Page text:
Late 2020 is the wrong time to be too aggressive
Finally, some good news in 2020! What’s that good news? It will be over in 3 months.
However, during that time, any investor who views their portfolio as a nest egg rather than a “very long-term growth investment” needs to take account of the surroundings.
The good stuff
The Fed has everyone’s back. If you are a broken-down, highly-leveraged public company that should by all rights be defaulting on its debt, the Fed has your back. If you are a big Wall Street institution, wondering if your big clients will ever repay their gigantic loans, the Fed has your back. If you are a stock market investor that has ridden the wave of low interest rates, in large part because we all know the economy would be helpless without them, the Fed has your back.
The bad stuff
The economy just gained 10 million jobs, but that was only because it lost 30 million first. That’s just one example of what appears to be a strong rebound that is not sustainable. The stock market is blowing that off (see “Fed has everyone’s back” above). The bond market is stagnant. And market swings are just that – swings. They have not really led to anywhere lately.
That’s what happens in a bear market. You think you are making progress in your stock portfolio, and then you realize that you remembered the gains but conveniently forgot the losses. It’s human nature.
The tech sector is still sky-high from a valuation standpoint. The Nasdaq’sNDAQ-3.2% P/E Ratio is at the level where the risk outweighs the reward. Speculation is rampant. IPOs, Dave Portnoy, etc. It may not be as severe as the Dot-Com Bubble, but that could just be because our digital lives make us so much more aware of everything around us now.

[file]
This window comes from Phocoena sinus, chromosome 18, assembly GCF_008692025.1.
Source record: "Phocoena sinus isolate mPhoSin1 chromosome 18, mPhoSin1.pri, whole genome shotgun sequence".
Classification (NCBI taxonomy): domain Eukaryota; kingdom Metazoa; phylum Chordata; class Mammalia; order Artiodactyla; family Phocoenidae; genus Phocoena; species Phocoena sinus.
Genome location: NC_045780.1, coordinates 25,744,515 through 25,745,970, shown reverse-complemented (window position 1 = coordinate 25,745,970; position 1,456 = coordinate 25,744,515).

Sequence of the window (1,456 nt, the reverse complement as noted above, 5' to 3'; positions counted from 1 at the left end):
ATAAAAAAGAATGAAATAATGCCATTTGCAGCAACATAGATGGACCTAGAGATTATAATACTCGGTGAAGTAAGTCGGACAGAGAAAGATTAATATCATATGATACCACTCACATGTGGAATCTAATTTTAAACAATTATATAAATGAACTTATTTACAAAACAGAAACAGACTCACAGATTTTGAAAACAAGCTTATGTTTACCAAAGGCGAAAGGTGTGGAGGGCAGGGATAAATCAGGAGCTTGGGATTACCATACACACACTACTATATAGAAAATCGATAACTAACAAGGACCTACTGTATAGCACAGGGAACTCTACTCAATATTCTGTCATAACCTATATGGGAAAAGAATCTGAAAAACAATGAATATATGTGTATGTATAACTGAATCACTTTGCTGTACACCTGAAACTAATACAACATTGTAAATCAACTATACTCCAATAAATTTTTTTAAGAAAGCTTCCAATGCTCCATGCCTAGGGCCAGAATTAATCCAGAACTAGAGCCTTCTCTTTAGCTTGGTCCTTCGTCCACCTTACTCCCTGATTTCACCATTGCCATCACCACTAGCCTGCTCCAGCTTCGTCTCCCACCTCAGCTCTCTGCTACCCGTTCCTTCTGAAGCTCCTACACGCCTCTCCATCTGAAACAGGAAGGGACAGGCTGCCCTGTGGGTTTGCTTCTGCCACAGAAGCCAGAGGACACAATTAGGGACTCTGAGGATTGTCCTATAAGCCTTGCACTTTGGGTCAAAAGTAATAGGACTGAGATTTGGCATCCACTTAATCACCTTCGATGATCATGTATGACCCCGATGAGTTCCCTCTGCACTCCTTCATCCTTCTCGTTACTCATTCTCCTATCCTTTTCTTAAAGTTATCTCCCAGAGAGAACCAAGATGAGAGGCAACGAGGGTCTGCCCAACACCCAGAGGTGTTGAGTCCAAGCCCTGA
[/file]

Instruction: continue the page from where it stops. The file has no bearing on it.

In the year 2000, the Nasdaq crash was a big shock, in part because news didn’t travel so fast, and investors didn’t know what they owned, since mutual funds and not ETFs were the popular form of investment for the mainstream (mutual funds don’t disclose their holdings every day, but ETFs do).
There is always reward and there is always risk. It just seems to us that the risk today is higher than usual. That means that any investor who is close to having what they need to retire should be gut-checking their portfolio.
Specifically, you should be identifying areas of severe risk. You should be seeing if you own any “dead weight” in your portfolio (many types of bonds and bond funds are a good example). And you should resist the air of “excitement” that seems to exist around investing in 2020. Just because we have less to do (thanks, pandemic), that doesn’t mean that everything should turn into a sport.
Investing is not a sport. It’s a process-driven, risk-management-focused, lifelong learning pursuit. Markets of today challenge pros and layman alike. What a great time to get organized about how you invest, to protect yourself from whatever 2020 and beyond presents to us.